Polychlorinated biphenyls (PCBs) were chemicals previously used extensively across a range of industries – across the globe – thanks to their impressive chemical stability; PCB mixtures, were found, for instance, in everything ranging from plasticizers to coolants, from hydraulic fluids through to caulking sealants. Back in the early 1980s, however, the use of PCBs in new equipment was banned as a result of the chemicals being found to be highly carcinogenic and otherwise harmful to human health. These chemicals still contaminate areas today, though – particularly in old industrial sites like substations – and as such, need both testing and removing. The team here at Borehole Solutions provide extensive contamination testing services, of which PCB testing is one branch. We wanted to talk about these once commonly used chemicals in a little more detail.
PCB Adverse Health Effects
The adverse health effects caused by prolonged exposure to these chemicals are varied and numerous. High levels of these chemicals in the bloodstream have been found to correlate with reduced physiological processes such as growth and development, cause various cancers like breast, uterine and cervical, as well as severe skin conditions like rashes and other dermal lesions.
It’s no wonder that these highly toxic chemicals were banned and, these days, it’s the job of contamination testing firms such as ourselves to make sure that residual quantities left over contaminating the ground aren’t ignored. The main danger of PCB within the subsurface is that these chemicals then leach into the surrounding groundwater, which in turn might lead to drinking water being tainted with the toxins.
Testing For PCB
In order to test for PCBs, soil sampling is required at the affected (or unaffected) area. Said samples are then bagged up and sent off to a certified laboratory where testing can begin. Testing for PCBs falls under the ‘Extended’ soil testing suite as opposed to the ‘Standard’ testing suite; within this extended suite, testing for other contaminants such as TPH-CWG, barium and vanadium is possible.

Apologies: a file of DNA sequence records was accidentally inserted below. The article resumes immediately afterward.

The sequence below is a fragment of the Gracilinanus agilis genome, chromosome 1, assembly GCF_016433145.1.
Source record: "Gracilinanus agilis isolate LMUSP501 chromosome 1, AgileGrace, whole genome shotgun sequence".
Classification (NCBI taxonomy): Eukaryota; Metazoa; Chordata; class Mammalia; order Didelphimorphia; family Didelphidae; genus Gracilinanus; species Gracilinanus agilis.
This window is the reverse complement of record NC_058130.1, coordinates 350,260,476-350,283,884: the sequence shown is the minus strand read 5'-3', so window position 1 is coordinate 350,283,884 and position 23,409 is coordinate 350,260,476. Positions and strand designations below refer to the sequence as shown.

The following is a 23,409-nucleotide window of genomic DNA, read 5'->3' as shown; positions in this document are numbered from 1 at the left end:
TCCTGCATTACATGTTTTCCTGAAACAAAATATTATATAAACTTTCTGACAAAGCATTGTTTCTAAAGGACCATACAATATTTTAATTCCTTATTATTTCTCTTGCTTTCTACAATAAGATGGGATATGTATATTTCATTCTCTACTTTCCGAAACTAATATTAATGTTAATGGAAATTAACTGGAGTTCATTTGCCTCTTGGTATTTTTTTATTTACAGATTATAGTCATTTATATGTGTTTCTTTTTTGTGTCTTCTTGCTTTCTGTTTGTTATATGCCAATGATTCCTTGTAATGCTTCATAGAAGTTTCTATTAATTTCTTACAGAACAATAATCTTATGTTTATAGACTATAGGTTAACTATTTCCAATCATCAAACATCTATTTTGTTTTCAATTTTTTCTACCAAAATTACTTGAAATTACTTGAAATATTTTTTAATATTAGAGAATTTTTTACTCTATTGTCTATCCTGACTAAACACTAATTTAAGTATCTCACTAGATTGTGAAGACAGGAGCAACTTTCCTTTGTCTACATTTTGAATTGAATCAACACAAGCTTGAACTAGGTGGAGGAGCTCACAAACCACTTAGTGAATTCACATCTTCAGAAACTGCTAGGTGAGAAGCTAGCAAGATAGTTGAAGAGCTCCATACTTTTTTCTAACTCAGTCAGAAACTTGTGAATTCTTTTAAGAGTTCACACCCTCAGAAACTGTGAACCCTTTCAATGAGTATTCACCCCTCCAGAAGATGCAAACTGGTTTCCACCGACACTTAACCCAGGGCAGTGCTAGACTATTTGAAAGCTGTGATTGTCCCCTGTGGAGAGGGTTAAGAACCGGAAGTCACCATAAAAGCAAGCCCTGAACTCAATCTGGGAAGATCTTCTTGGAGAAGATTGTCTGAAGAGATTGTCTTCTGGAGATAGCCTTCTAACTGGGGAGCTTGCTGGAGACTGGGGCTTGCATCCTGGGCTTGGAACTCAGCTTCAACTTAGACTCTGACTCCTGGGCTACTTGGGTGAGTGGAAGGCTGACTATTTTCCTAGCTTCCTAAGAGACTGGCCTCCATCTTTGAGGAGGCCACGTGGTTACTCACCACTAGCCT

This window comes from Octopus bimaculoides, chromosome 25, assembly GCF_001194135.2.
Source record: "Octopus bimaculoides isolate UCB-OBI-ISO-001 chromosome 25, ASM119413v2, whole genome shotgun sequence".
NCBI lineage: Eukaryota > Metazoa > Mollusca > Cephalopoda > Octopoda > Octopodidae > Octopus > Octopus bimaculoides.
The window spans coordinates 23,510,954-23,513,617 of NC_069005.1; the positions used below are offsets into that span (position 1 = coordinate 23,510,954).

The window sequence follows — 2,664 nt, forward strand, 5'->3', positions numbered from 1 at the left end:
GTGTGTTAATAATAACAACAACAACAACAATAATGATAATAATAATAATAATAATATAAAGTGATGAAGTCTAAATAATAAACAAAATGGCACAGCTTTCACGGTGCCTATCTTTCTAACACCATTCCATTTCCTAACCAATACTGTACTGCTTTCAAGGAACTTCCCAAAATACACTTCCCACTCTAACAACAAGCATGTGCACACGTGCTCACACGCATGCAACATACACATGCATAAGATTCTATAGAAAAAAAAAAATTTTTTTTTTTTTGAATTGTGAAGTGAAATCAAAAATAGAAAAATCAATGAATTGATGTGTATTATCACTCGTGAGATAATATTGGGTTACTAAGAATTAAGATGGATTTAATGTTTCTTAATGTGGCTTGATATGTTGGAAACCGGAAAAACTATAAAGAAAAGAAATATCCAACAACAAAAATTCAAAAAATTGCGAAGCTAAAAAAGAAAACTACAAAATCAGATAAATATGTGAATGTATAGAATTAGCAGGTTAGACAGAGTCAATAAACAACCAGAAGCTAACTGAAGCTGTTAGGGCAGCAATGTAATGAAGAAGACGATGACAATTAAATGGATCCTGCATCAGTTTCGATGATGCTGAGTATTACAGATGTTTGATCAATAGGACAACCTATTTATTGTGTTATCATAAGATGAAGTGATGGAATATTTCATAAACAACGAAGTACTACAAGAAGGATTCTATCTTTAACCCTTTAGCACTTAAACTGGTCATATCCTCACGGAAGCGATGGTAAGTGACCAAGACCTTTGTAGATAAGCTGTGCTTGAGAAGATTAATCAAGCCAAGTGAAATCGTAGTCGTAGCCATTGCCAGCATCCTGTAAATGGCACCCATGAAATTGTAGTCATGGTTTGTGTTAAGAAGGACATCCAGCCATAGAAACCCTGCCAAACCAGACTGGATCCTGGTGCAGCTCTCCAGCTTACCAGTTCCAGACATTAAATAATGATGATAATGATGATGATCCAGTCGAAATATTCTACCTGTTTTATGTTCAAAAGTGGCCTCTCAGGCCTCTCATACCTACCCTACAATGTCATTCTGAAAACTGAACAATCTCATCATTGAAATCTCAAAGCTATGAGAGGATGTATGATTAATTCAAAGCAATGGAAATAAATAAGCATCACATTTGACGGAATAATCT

If the quantity of PCBs is such that subsequent disposal is required, then this too must be appropriately carried out. Typically, PCBs are disposed of by means of an approved incinerator, as specified by The National Association of Waste Disposal Contractors (NAWDC).
Our Other Contamination Testing Services
Asides from testing for PCBs, Borehole Solutions also offers a wide variety of other contamination testing services, too. These include:
- Asbestos testing (which you can find out more about here).
- Chemical testing, including testing for:
- Free cyanide
- And many more…
So, if you’d like to find out more about our suite of contamination testing services, then get in touch! Contact Borehole Solutions today on 01733 200 501 or by emailing us at firstname.lastname@example.org. Alternatively, you can fill out one of our online enquiry forms and get in touch with us that way. However you want to contact us, we look forward to seeing how we can help you!